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And another answered him with a "Wheesht, man! He's paid the piper."
After that the voices fell again into the same muttering as before. Only now, one person spoke most of the time, as though laying down a plan, and first one and then another answered him briefly, like men taking orders. By this, I made sure they were coming on again, and told Alan.
"It's what we have to pray for," said he. “Unless we can give them a good distaste of us, and done with it, there'll be nae sleep for either you or me.
But this time, mind, they'll be in earnest."
By this, my pistols were ready, and there was nothing to do but listen and wait. While the brush lasted, I had not the time to think if I was frighted; but now, when all was still again, my mind ran upon nothing else. The thought of the sharp swords and the cold steel was strong in me; and presently, when I began to hear stealthy steps and a brushing of men's clothes against the round-house wall, and knew they were taking their places in the dark, I could have found it in my mind to cry out aloud.
All this was upon Alan's side; and I had begun to think my share of the fight was at an end, when I heard some one drop softly on the roof above me.
Then there came a single call on the sea-pipe, and that was the signal. A knot of them made one rush of it, cutlass in hand, against the door; and at that same moment, the glass of the skylight was dashed in a thousand pieces, and a man leaped through and landed on the floor. Before he got his feet, I had clapped a pistol to his back, and might have shot him, too; only at the touch of him (and him alive) my whole flesh misgave me, and I could no more pull the trigger than I could have flown.
He had dropped his cutlass as he jumped, and when he felt the pistol, whipped straight round and laid hold of me, roaring out an oath; and at that either my courage came again, or I grew so much afraid as came to the same thing; for I gave a shriek and shot him in the midst of the body. He gave the most horrible, ugly groan and fell to the floor. The foot of a second fellow, whose legs were dangling through the skylight, struck me at the same time upon the head; and at that I snatched another pistol and shot this one through the thigh, so that he slipped through and tumbled in a lump on his companion's body. There was no talk of missing, any more than there was time to aim; I clapped the muzzle to the very place and fired.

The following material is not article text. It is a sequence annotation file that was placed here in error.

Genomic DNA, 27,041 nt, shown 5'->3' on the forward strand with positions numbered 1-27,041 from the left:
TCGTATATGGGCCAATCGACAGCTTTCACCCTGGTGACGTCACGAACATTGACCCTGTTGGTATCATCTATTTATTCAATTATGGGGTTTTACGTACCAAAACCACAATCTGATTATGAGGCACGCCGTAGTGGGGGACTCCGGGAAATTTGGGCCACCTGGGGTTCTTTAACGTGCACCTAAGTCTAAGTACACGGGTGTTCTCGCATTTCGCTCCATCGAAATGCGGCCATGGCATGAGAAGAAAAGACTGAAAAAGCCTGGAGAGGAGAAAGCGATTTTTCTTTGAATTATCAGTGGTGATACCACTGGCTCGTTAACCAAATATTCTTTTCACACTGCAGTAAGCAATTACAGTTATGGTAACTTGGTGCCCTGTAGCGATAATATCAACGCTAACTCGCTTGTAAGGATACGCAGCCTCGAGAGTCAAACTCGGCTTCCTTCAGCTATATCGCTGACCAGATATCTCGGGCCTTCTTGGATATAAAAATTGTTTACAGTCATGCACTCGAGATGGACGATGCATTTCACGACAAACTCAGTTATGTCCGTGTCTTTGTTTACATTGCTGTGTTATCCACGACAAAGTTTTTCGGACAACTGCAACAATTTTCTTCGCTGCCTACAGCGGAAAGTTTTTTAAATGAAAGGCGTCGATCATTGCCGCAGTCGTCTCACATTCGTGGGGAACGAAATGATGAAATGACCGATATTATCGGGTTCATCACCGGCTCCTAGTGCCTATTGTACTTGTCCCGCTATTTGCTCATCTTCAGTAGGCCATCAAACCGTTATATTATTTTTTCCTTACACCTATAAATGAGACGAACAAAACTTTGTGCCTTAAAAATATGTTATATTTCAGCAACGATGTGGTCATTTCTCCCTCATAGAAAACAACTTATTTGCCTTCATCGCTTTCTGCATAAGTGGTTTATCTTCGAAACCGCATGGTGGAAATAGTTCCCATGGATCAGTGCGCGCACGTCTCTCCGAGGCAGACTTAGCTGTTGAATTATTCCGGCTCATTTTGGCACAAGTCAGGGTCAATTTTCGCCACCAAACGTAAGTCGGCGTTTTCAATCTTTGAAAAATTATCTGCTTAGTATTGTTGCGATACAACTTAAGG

I might have stood and stared at them for long, but I heard Alan shout as if for help, and that brought me to my senses.
He had kept the door so long; but one of the seamen, while he was engaged with others, had run in under his guard and caught him about the body. Alan was dirking him with his left hand, but the fellow clung like a leech. Another had broken in and had his cutlass raised. The door was thronged with their faces. I thought we were lost, and catching up my cutlass, fell on them in flank.
But I had not time to be of help. The wrestler dropped at last; and Alan, leaping back to get his distance, ran upon the others like a bull, roaring as he went. They broke before him like water, turning, and running, and falling one against another in their haste. The sword in his hands flashed like quicksilver into the huddle of our fleeing enemies; and at every flash there came the scream of a man hurt. I was still thinking we were lost, when lo! they were all gone, and Alan was driving them along the deck as a sheepdog chases sheep.
Yet he was no sooner out than he was back again, being as cautious as he was brave; and meanwhile the seamen continued running and crying out as if he was still behind them; and we heard them tumble one upon another into the forecastle, and clap-to the hatch upon